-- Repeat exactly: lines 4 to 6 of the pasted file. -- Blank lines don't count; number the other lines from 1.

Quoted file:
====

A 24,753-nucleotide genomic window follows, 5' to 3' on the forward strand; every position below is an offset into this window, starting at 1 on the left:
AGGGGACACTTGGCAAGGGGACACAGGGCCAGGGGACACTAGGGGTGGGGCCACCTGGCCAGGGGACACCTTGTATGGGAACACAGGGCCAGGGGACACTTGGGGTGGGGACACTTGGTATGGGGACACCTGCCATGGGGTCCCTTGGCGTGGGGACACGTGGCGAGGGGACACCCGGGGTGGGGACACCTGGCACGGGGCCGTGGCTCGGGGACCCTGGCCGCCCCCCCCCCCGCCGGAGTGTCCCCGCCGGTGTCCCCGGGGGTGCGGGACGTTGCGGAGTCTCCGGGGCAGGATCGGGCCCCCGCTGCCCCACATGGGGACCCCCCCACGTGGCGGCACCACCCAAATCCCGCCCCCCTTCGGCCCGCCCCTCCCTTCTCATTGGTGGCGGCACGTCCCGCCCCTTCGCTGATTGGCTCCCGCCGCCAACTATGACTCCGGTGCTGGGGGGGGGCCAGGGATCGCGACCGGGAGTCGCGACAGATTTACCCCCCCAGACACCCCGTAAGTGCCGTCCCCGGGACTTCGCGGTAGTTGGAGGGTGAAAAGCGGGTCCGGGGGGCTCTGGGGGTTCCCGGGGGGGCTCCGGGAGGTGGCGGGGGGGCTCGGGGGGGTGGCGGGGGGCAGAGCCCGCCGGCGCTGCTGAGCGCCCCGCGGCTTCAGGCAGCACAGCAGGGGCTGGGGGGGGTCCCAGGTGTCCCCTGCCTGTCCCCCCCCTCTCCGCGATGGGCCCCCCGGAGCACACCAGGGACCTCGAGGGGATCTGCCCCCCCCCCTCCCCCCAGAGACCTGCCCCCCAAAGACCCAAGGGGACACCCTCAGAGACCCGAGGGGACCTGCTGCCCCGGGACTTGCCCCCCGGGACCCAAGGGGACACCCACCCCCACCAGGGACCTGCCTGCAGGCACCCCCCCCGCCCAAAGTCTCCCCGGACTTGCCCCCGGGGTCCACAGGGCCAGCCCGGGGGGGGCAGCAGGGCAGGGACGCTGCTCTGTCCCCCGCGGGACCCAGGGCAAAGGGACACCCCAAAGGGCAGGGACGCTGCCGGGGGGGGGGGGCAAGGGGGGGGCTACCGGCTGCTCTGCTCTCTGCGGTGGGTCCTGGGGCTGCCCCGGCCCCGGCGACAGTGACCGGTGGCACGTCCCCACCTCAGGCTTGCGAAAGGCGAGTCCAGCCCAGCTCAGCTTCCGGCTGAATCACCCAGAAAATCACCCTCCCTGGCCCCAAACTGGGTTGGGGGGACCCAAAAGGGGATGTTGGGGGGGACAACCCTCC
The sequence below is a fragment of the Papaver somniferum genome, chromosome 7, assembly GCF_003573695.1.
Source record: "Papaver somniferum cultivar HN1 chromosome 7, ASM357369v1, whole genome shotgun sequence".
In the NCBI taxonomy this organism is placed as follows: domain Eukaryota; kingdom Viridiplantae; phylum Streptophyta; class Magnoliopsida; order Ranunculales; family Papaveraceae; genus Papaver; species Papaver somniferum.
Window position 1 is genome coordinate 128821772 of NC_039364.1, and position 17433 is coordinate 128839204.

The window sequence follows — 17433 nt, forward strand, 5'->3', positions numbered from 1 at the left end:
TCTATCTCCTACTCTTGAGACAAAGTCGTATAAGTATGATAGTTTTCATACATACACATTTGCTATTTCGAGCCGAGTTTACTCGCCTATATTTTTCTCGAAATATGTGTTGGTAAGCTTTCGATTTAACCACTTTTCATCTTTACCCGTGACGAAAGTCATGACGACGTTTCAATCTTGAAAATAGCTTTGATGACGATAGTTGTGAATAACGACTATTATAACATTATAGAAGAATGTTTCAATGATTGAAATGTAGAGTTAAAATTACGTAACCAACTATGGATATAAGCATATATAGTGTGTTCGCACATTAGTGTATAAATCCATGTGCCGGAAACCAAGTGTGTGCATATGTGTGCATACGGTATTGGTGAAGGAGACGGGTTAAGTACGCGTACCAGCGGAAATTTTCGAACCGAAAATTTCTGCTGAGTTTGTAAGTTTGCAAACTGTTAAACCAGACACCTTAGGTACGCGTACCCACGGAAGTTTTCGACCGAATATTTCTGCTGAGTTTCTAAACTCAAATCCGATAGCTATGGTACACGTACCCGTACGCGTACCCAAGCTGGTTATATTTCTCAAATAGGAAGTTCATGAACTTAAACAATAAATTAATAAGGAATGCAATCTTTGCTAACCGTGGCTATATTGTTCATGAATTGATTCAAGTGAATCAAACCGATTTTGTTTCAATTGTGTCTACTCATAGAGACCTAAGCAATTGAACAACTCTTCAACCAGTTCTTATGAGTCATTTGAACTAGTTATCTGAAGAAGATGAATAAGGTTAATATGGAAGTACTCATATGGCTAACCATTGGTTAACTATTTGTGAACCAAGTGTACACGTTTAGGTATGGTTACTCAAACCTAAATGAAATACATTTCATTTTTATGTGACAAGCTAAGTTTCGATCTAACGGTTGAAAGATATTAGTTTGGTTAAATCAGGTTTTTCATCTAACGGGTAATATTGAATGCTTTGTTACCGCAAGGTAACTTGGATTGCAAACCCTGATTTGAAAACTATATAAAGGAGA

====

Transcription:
Source record: "Papaver somniferum cultivar HN1 chromosome 7, ASM357369v1, whole genome shotgun sequence".
In the NCBI taxonomy this organism is placed as follows: domain Eukaryota; kingdom Viridiplantae; phylum Streptophyta; class Magnoliopsida; order Ranunculales; family Papaveraceae; genus Papaver; species Papaver somniferum.
Window position 1 is genome coordinate 128821772 of NC_039364.1, and position 17433 is coordinate 128839204.